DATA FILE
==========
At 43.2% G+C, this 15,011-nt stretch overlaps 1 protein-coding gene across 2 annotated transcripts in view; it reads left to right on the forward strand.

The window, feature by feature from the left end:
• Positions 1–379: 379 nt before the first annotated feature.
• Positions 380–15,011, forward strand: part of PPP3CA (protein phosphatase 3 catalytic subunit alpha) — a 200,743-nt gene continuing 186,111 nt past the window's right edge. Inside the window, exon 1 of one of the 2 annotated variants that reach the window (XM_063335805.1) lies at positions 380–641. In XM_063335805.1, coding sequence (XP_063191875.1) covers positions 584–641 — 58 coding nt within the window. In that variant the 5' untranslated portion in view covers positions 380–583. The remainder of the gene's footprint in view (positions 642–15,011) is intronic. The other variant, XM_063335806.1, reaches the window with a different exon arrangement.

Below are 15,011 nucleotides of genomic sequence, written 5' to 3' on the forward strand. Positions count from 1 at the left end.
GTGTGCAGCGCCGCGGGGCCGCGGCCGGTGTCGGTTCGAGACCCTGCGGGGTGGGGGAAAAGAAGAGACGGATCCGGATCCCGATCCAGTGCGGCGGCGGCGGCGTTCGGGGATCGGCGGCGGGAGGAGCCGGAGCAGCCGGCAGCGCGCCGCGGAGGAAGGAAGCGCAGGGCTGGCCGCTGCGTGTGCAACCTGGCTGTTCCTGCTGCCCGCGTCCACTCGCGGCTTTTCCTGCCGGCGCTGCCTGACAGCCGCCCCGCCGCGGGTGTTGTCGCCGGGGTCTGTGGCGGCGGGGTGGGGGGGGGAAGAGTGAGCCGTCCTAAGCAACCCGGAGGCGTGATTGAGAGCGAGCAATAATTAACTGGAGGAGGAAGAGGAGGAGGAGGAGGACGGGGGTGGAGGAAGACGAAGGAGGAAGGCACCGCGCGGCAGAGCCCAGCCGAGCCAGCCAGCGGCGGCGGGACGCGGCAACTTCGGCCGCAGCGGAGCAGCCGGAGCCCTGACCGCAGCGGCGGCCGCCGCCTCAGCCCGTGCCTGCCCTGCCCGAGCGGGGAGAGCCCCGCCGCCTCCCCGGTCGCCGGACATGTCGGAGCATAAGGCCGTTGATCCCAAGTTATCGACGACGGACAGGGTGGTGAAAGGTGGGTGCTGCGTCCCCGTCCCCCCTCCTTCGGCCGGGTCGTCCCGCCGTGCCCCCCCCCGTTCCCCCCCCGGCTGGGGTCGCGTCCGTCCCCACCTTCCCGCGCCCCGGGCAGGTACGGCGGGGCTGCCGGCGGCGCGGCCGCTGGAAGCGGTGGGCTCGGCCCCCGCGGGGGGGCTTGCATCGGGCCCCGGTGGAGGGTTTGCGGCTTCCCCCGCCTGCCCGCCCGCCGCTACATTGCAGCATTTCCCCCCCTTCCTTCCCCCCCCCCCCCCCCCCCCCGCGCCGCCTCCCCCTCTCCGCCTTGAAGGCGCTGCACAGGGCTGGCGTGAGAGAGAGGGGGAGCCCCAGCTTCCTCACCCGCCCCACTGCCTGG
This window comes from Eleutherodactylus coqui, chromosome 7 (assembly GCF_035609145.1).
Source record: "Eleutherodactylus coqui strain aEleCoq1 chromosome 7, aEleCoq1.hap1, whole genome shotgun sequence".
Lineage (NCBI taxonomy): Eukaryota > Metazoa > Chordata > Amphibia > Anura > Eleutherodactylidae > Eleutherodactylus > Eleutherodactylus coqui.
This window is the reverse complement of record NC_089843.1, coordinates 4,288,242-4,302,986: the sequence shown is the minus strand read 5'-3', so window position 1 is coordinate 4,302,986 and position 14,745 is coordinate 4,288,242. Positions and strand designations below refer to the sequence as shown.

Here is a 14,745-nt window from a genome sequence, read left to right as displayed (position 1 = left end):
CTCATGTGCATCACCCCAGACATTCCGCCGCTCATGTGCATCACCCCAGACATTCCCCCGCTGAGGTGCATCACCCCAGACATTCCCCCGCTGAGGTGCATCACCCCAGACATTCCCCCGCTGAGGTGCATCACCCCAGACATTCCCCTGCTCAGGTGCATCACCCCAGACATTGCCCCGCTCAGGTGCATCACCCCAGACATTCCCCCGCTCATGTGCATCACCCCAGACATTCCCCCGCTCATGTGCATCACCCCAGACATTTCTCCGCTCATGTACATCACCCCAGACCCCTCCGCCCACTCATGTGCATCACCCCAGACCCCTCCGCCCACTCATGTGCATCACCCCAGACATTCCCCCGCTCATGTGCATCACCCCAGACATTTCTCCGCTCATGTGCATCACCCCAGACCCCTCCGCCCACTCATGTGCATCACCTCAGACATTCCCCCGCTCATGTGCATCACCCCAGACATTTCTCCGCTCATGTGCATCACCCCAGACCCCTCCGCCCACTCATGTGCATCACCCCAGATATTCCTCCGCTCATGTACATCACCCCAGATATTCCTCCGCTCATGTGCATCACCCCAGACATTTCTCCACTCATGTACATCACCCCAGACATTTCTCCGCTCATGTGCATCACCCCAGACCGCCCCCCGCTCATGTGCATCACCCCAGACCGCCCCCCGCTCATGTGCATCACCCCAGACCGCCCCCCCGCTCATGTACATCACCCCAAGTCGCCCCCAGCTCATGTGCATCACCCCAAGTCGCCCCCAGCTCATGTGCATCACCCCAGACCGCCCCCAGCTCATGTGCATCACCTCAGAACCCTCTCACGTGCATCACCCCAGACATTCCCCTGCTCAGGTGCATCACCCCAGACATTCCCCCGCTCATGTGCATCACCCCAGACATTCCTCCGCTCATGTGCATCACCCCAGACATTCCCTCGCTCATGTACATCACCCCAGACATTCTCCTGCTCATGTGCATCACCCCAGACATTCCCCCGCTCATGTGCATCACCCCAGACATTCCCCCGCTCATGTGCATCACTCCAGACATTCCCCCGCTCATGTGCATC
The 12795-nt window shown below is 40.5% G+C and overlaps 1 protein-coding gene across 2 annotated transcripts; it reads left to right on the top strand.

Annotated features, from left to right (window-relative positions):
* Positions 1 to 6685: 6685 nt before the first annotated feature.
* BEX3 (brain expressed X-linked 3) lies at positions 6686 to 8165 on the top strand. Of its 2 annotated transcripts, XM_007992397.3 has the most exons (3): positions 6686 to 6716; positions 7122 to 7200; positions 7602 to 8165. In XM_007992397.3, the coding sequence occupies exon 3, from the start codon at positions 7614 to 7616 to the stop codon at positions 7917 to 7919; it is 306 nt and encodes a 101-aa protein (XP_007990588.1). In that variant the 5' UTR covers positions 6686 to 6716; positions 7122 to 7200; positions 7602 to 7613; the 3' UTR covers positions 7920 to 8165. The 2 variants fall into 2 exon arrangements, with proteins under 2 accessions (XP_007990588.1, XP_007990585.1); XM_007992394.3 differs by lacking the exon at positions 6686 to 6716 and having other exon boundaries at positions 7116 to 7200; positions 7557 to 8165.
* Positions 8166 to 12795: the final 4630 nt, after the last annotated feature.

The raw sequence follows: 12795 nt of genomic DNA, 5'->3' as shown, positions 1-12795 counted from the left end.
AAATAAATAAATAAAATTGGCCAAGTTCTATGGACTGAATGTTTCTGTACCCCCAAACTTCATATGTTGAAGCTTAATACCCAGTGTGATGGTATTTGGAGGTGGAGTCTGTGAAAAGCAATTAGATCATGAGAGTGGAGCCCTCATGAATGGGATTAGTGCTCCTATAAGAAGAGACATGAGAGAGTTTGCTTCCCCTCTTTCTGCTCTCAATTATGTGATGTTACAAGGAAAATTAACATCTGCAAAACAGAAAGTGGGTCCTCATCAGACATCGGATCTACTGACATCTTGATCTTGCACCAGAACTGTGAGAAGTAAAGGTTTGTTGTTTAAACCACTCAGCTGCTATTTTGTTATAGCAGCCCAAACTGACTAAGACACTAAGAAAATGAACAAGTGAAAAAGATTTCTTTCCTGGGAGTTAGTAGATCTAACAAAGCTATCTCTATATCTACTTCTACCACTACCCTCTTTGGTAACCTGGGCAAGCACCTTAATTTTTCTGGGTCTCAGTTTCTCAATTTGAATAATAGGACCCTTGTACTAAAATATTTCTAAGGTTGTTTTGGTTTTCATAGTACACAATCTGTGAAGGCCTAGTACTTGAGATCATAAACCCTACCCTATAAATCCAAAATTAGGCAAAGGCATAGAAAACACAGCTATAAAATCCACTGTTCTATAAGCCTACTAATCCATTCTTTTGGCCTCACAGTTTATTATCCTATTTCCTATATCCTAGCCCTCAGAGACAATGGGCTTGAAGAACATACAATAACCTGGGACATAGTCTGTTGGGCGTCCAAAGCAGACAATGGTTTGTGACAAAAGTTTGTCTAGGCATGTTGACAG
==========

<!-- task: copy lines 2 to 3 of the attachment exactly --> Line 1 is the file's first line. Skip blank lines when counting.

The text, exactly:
The window, feature by feature from the left end:
• Positions 1–379: 379 nt before the first annotated feature.